My Doctoral Training Programme, lab mates and supervisors Professor Heather Allison and Professor Jay Hinton are very supportive, which makes a big difference. For example, my DTP provided paid sick leave for 12 weeks – at the time, this gave me one less thing to worry about and enabled me to concentrate fully on surgery and recovery. They also later approved my application for a funded extension, which means I can better pace myself through the last two years of my studies, better safeguarding my health and ensuring I reach my full potential despite cancer.

Overall, despite the obstacles, I’d say things are working very well at present and that I’m making good progress.

What are some of the access requirements people living with a cancer diagnosis might need as a result of their diagnosis that others may not have considered?

I think this is hugely variable – someone’s requirements will depend on lots of different factors including their age, general health, and treatment status. I also think their requirements are likely to change over time – again, depending on lots of different factors. My own requirements can change day to day.

Although I much prefer to attend meetings and conferences in person, I think it’s wonderful that remote attendance is now much more available – and the norm – than ever. It’s very reassuring to know that if I’m ever immunocompromised again, I can still safely take part in our weekly lab meetings in this way. Heather and Jay will also regularly ask me whether there’s anything more they can be doing to support me, which is wonderful – there’s no better way to ensure you’re maximizing support and accessibility for a student post cancer diagnosis than asking them what they need rather than making assumptions.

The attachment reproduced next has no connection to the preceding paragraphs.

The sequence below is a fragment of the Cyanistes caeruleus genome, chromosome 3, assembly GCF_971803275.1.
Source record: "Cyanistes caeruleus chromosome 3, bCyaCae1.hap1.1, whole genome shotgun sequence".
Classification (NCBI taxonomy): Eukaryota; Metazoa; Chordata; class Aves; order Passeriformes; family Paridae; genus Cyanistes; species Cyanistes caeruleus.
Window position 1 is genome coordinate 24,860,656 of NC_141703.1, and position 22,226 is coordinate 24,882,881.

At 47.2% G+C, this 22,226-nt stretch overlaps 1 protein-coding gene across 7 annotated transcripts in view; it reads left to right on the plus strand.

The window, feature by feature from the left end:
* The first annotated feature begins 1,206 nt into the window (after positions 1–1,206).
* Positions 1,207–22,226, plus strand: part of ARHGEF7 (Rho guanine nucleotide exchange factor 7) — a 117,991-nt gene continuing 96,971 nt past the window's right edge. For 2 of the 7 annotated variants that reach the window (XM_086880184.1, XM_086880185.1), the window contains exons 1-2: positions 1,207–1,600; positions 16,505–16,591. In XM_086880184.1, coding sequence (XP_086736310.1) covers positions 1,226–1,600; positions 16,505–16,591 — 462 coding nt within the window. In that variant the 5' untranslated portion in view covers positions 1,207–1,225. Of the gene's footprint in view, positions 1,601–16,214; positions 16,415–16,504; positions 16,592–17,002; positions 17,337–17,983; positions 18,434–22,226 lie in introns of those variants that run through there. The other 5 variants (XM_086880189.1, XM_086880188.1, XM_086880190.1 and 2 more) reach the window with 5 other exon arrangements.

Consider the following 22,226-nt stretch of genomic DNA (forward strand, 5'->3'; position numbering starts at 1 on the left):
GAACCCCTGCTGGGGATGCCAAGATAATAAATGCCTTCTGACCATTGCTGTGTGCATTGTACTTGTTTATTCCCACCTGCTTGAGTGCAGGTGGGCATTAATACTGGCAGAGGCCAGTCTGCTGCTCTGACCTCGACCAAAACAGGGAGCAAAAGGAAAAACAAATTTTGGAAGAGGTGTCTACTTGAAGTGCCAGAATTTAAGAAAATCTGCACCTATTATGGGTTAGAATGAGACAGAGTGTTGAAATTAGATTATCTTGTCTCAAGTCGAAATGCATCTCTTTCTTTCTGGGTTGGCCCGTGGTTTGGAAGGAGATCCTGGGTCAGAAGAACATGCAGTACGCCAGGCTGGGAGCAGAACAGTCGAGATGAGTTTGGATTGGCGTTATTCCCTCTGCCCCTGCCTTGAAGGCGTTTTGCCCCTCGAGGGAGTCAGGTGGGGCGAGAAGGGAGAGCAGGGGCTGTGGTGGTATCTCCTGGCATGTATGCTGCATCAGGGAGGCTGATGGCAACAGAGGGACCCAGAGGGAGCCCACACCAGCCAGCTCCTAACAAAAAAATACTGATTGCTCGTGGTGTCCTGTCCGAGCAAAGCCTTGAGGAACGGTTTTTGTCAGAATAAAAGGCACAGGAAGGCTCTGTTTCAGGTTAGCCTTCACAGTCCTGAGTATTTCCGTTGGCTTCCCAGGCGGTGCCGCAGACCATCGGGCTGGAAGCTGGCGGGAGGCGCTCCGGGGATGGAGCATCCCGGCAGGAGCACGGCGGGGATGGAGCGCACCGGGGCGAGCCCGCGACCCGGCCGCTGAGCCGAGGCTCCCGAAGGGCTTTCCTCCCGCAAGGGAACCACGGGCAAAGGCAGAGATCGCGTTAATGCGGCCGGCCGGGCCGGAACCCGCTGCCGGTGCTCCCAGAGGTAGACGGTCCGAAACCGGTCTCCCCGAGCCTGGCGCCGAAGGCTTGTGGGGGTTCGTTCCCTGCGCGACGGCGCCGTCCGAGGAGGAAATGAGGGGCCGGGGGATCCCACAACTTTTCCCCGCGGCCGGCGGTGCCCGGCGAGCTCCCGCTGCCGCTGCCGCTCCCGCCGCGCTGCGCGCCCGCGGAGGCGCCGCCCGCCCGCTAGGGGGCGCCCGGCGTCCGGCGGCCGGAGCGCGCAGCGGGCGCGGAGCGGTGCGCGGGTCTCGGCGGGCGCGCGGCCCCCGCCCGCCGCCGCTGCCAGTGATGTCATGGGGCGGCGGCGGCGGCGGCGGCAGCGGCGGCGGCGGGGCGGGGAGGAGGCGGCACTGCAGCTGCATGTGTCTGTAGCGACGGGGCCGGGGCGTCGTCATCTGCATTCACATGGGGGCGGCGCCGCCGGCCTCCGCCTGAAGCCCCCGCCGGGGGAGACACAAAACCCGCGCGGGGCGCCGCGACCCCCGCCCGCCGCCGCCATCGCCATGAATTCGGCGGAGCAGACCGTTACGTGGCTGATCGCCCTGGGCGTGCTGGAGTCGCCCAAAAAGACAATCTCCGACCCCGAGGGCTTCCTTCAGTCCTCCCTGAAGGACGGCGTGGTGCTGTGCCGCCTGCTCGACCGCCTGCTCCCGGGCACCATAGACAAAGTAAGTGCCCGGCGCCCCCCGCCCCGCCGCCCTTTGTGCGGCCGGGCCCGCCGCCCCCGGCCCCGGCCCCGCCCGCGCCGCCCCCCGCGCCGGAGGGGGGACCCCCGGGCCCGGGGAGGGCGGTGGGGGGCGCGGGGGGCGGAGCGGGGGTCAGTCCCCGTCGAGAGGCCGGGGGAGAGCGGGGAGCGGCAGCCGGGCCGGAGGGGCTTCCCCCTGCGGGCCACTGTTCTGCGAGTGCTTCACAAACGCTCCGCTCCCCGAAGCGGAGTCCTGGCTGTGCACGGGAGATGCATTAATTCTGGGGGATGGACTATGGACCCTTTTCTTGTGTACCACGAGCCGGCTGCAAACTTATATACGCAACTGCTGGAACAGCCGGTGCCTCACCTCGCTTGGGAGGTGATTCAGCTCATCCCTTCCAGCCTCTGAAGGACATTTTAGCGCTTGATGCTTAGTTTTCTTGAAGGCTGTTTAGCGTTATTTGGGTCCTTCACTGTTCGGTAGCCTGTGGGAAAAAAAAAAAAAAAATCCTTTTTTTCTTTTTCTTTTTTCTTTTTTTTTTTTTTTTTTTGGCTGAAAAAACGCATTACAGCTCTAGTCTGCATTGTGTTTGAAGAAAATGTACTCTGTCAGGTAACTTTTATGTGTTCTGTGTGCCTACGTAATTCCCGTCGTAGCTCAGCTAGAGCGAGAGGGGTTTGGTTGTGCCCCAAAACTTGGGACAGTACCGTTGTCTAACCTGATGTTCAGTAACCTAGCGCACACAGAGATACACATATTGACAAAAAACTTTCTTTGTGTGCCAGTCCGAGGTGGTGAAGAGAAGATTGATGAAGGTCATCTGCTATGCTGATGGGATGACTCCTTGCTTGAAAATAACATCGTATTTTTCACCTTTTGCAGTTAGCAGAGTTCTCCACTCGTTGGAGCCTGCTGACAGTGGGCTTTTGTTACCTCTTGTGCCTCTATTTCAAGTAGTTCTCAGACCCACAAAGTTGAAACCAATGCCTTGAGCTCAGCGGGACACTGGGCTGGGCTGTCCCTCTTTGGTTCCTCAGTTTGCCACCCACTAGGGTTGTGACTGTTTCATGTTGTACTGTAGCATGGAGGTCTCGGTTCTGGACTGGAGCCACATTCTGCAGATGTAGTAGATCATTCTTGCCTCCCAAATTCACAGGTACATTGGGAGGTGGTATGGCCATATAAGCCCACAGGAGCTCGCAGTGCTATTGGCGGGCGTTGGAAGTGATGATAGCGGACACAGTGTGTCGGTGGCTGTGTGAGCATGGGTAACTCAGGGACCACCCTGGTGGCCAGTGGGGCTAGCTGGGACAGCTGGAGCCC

Is there anything you wish you had known before your diagnosis that would have made going back to the lab easier post diagnosis?

I had no idea until fairly recently that The Equality Act considers a diagnosis of cancer as a disability, and that this meant I had the right to request reasonable adjustments and support. This was despite being very proactive and seeking support upon my return to the lab from a wide range of university staff and departments. Had I known, I would have been able to access specialised support and advice which I’m certain would have enabled my return to go much more smoothly. I now spread awareness of this as best I can in the hope that future students in my position will have a much easier time than I did.